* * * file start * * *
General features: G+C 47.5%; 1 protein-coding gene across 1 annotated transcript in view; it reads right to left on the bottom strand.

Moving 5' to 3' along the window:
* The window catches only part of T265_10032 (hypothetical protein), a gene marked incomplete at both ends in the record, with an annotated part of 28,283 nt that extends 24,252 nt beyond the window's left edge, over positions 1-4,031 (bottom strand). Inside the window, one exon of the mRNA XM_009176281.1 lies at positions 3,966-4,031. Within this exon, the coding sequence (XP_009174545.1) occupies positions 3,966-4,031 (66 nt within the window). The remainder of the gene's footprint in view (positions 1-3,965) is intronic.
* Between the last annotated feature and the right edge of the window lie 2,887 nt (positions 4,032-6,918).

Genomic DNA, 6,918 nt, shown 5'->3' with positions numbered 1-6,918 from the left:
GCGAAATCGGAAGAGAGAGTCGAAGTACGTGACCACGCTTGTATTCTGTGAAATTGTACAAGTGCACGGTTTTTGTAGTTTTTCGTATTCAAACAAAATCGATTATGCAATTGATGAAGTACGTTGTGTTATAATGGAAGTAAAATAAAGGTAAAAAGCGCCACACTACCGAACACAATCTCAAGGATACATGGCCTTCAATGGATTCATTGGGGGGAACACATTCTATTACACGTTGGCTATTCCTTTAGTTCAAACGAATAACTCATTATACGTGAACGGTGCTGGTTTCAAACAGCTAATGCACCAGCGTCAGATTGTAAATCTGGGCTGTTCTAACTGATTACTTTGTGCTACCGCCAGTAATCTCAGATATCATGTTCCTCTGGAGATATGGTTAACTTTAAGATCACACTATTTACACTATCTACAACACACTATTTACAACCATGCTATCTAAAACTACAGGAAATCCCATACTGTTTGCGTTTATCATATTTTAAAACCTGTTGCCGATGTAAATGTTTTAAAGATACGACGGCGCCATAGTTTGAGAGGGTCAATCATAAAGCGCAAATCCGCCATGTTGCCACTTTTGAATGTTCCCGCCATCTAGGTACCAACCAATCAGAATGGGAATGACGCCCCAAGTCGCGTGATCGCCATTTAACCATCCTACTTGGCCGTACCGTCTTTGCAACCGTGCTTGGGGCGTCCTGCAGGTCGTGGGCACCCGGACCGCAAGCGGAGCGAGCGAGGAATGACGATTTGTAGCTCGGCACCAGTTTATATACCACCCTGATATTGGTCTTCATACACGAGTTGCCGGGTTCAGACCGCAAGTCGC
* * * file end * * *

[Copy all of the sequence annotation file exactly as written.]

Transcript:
General features: G+C 47.5%; 1 protein-coding gene across 1 annotated transcript in view; it reads right to left on the bottom strand.

Moving 5' to 3' along the window:
* The window catches only part of T265_10032 (hypothetical protein), a gene marked incomplete at both ends in the record, with an annotated part of 28,283 nt that extends 24,252 nt beyond the window's left edge, over positions 1-4,031 (bottom strand). Inside the window, one exon of the mRNA XM_009176281.1 lies at positions 3,966-4,031. Within this exon, the coding sequence (XP_009174545.1) occupies positions 3,966-4,031 (66 nt within the window). The remainder of the gene's footprint in view (positions 1-3,965) is intronic.
* Between the last annotated feature and the right edge of the window lie 2,887 nt (positions 4,032-6,918).

Genomic DNA, 6,918 nt, shown 5'->3' with positions numbered 1-6,918 from the left:
GCGAAATCGGAAGAGAGAGTCGAAGTACGTGACCACGCTTGTATTCTGTGAAATTGTACAAGTGCACGGTTTTTGTAGTTTTTCGTATTCAAACAAAATCGATTATGCAATTGATGAAGTACGTTGTGTTATAATGGAAGTAAAATAAAGGTAAAAAGCGCCACACTACCGAACACAATCTCAAGGATACATGGCCTTCAATGGATTCATTGGGGGGAACACATTCTATTACACGTTGGCTATTCCTTTAGTTCAAACGAATAACTCATTATACGTGAACGGTGCTGGTTTCAAACAGCTAATGCACCAGCGTCAGATTGTAAATCTGGGCTGTTCTAACTGATTACTTTGTGCTACCGCCAGTAATCTCAGATATCATGTTCCTCTGGAGATATGGTTAACTTTAAGATCACACTATTTACACTATCTACAACACACTATTTACAACCATGCTATCTAAAACTACAGGAAATCCCATACTGTTTGCGTTTATCATATTTTAAAACCTGTTGCCGATGTAAATGTTTTAAAGATACGACGGCGCCATAGTTTGAGAGGGTCAATCATAAAGCGCAAATCCGCCATGTTGCCACTTTTGAATGTTCCCGCCATCTAGGTACCAACCAATCAGAATGGGAATGACGCCCCAAGTCGCGTGATCGCCATTTAACCATCCTACTTGGCCGTACCGTCTTTGCAACCGTGCTTGGGGCGTCCTGCAGGTCGTGGGCACCCGGACCGCAAGCGGAGCGAGCGAGGAATGACGATTTGTAGCTCGGCACCAGTTTATATACCACCCTGATATTGGTCTTCATACACGAGTTGCCGGGTTCAGACCGCAAGTCGC